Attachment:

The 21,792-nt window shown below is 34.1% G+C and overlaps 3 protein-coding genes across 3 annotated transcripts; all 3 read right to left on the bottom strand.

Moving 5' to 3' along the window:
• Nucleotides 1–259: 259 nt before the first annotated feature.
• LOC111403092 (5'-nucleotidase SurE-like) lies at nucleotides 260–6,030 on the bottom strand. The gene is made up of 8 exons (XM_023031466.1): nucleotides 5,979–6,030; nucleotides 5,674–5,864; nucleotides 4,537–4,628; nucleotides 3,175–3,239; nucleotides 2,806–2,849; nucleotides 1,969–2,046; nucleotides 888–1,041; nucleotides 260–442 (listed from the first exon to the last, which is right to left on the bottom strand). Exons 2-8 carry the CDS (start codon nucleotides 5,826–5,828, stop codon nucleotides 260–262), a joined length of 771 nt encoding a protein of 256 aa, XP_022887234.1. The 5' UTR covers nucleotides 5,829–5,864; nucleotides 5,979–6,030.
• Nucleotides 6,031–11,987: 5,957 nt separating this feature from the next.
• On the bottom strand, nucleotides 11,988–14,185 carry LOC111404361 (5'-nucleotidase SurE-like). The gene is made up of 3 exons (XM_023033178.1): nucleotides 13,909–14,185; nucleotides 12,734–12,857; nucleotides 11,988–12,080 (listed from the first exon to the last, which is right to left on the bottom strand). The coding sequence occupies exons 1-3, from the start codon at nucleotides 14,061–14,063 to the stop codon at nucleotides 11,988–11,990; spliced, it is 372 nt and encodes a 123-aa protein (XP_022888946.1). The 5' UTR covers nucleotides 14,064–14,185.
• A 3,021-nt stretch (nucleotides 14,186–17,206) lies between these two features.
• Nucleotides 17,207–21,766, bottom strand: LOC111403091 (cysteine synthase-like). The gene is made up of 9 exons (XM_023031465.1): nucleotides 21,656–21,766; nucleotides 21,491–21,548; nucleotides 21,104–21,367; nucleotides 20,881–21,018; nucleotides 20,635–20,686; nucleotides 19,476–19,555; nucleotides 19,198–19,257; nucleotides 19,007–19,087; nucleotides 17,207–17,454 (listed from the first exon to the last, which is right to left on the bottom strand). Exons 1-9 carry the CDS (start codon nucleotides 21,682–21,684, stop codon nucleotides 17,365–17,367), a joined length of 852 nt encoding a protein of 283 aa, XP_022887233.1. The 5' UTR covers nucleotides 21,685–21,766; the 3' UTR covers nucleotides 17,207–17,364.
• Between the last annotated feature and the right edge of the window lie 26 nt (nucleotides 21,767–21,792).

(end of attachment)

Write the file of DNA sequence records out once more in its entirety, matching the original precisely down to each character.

The 21,792-nt window shown below is 34.1% G+C and overlaps 3 protein-coding genes across 3 annotated transcripts; all 3 read right to left on the bottom strand.

Moving 5' to 3' along the window:
• Nucleotides 1–259: 259 nt before the first annotated feature.
• LOC111403092 (5'-nucleotidase SurE-like) lies at nucleotides 260–6,030 on the bottom strand. The gene is made up of 8 exons (XM_023031466.1): nucleotides 5,979–6,030; nucleotides 5,674–5,864; nucleotides 4,537–4,628; nucleotides 3,175–3,239; nucleotides 2,806–2,849; nucleotides 1,969–2,046; nucleotides 888–1,041; nucleotides 260–442 (listed from the first exon to the last, which is right to left on the bottom strand). Exons 2-8 carry the CDS (start codon nucleotides 5,826–5,828, stop codon nucleotides 260–262), a joined length of 771 nt encoding a protein of 256 aa, XP_022887234.1. The 5' UTR covers nucleotides 5,829–5,864; nucleotides 5,979–6,030.
• Nucleotides 6,031–11,987: 5,957 nt separating this feature from the next.
• On the bottom strand, nucleotides 11,988–14,185 carry LOC111404361 (5'-nucleotidase SurE-like). The gene is made up of 3 exons (XM_023033178.1): nucleotides 13,909–14,185; nucleotides 12,734–12,857; nucleotides 11,988–12,080 (listed from the first exon to the last, which is right to left on the bottom strand). The coding sequence occupies exons 1-3, from the start codon at nucleotides 14,061–14,063 to the stop codon at nucleotides 11,988–11,990; spliced, it is 372 nt and encodes a 123-aa protein (XP_022888946.1). The 5' UTR covers nucleotides 14,064–14,185.
• A 3,021-nt stretch (nucleotides 14,186–17,206) lies between these two features.
• Nucleotides 17,207–21,766, bottom strand: LOC111403091 (cysteine synthase-like). The gene is made up of 9 exons (XM_023031465.1): nucleotides 21,656–21,766; nucleotides 21,491–21,548; nucleotides 21,104–21,367; nucleotides 20,881–21,018; nucleotides 20,635–20,686; nucleotides 19,476–19,555; nucleotides 19,198–19,257; nucleotides 19,007–19,087; nucleotides 17,207–17,454 (listed from the first exon to the last, which is right to left on the bottom strand). Exons 1-9 carry the CDS (start codon nucleotides 21,682–21,684, stop codon nucleotides 17,365–17,367), a joined length of 852 nt encoding a protein of 283 aa, XP_022887233.1. The 5' UTR covers nucleotides 21,685–21,766; the 3' UTR covers nucleotides 17,207–17,364.
• Between the last annotated feature and the right edge of the window lie 26 nt (nucleotides 21,767–21,792).